The Beginning of Signs
Topic: Gospels Passage: John 2:1–11
“THE BEGINNING OF SIGNS”
1 On the third day there was a wedding at Cana in Galilee, and the mother of Jesus was there. 2 Jesus also was invited to the wedding with his disciples. 3 When the wine ran out, the mother of Jesus said to him, “They have no wine.” 4 And Jesus said to her, “Woman, what does this have to do with me? My hour has not yet come.” 5 His mother said to the servants, “Do whatever he tells you.”
6 Now there were six stone water jars there for the Jewish rites of purification, each holding twenty or thirty gallons. 7 Jesus said to the servants, “Fill the jars with water.” And they filled them up to the brim. 8 And he said to them, “Now draw some out and take it to the master of the feast.” So they took it. 9 When the master of the feast tasted the water now become wine, and did not know where it came from (though the servants who had drawn the water knew), the master of the feast called the bridegroom 10 and said to him, “Everyone serves the good wine first, and when people have drunk freely, then the poor wine. But you have kept the good wine until now.” 11 This, the first of his signs, Jesus did at Cana in Galilee, and manifested his glory. And his disciples believed in him.
“Signs” are all around us, so much so that they are a natural part of our everyday life. They are where they are for a reason...to provide information and to give direction. Because we are exposed to so many types of “signs” in our everyday life, it isn’t unusual for us to become oblivious to them or to ignore them altogether.
Have you ever run a “stop sign” or driven the wrong way down a one-way street because you were not paying attention to the “signs”? And when was the last time you bothered to notice the name on the “street sign” unless you were unsure of where you were?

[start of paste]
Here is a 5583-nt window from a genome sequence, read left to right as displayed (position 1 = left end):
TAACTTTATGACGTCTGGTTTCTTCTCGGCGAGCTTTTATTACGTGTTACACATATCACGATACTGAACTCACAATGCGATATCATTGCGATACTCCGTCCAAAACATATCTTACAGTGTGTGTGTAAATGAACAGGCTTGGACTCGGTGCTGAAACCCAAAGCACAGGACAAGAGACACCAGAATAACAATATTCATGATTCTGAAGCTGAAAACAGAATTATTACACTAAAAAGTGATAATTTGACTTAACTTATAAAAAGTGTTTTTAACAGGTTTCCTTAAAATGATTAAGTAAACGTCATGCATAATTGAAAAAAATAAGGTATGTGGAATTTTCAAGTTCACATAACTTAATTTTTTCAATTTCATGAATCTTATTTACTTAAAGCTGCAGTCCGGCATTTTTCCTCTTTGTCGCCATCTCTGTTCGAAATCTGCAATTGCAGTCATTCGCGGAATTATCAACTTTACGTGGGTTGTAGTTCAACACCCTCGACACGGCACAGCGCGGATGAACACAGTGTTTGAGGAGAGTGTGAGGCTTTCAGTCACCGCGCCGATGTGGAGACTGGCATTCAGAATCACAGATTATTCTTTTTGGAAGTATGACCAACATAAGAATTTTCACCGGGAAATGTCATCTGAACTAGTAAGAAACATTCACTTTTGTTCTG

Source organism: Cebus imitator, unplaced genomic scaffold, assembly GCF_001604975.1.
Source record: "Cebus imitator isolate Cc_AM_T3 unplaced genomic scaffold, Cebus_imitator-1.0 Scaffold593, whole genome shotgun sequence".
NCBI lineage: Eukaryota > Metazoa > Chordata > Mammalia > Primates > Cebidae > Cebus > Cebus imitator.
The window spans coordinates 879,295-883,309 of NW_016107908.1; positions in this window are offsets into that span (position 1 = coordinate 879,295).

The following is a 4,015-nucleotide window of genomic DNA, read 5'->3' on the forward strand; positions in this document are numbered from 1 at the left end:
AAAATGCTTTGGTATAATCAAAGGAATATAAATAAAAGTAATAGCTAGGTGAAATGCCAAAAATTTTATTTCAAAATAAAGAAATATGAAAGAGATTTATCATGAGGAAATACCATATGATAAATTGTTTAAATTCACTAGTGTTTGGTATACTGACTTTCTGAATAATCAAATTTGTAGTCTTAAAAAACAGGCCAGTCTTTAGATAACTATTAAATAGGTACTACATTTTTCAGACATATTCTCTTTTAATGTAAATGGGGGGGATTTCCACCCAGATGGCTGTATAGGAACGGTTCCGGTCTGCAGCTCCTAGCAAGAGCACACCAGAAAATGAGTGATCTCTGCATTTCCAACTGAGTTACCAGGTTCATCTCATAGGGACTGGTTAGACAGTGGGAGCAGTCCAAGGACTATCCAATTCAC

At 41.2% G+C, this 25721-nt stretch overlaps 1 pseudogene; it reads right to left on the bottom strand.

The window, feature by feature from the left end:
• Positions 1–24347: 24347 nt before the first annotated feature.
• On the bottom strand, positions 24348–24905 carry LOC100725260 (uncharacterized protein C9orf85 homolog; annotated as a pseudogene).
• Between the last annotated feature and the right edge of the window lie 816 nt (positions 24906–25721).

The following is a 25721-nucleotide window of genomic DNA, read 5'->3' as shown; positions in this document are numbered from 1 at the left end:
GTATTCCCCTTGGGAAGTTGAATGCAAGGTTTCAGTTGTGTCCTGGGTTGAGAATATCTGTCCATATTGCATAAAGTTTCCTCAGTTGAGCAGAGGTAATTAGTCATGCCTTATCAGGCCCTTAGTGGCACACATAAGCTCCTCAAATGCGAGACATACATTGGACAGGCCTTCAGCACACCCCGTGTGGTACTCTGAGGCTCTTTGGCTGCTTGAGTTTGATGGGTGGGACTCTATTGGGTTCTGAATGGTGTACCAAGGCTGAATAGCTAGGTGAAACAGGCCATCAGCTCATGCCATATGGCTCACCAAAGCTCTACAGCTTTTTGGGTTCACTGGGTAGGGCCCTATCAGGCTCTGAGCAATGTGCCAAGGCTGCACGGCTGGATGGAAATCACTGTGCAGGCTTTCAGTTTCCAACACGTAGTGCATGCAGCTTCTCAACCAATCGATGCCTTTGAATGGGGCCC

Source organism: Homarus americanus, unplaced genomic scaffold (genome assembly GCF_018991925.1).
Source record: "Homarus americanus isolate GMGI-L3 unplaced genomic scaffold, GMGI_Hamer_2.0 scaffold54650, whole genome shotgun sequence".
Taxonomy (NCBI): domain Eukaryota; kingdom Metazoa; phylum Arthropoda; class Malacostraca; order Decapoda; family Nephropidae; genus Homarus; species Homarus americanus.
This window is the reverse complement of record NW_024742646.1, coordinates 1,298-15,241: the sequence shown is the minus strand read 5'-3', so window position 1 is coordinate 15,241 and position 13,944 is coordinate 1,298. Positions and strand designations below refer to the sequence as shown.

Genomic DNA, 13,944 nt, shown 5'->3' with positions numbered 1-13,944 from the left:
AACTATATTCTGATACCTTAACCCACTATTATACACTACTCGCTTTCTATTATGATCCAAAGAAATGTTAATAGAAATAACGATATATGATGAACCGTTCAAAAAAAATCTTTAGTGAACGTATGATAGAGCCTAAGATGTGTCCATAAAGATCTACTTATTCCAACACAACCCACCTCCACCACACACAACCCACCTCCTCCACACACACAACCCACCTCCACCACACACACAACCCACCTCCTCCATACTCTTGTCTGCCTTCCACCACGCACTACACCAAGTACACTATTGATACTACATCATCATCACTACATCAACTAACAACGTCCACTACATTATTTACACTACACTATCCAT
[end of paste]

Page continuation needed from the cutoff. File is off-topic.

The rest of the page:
“Signs” have significance because they point beyond themselves to something else. “Stop signs” are bright red with large white reflective letters...not so that we would admire their octagonal artistic character, but so that they would grab our attention and get us to “stop!”
The Gospel of John is a book of “signs.” In fact, he repeatedly uses the word, “sign,” to describe the miracles of Jesus. Matthew, Mark, and Luke all write about the miracles of Jesus, but it is John who best speaks of their significance. Only he calls them “signs.” Referring to the specific Greek term that the writer employs (“σημειον”), William Hendriksen tells us that it was...
...used more often by John than by the other Gospel-writers. It indicates a miracle viewed as proof of divine authority and majesty. Hence, it leads the attention of the spectator away from the deed itself to the divine Doer. Often, too, the sign, a work of power in the physical realm, illustrates a principle that is operative in the spiritual ream; that which takes place in the sphere of creation points away from itself to the sphere of redemption.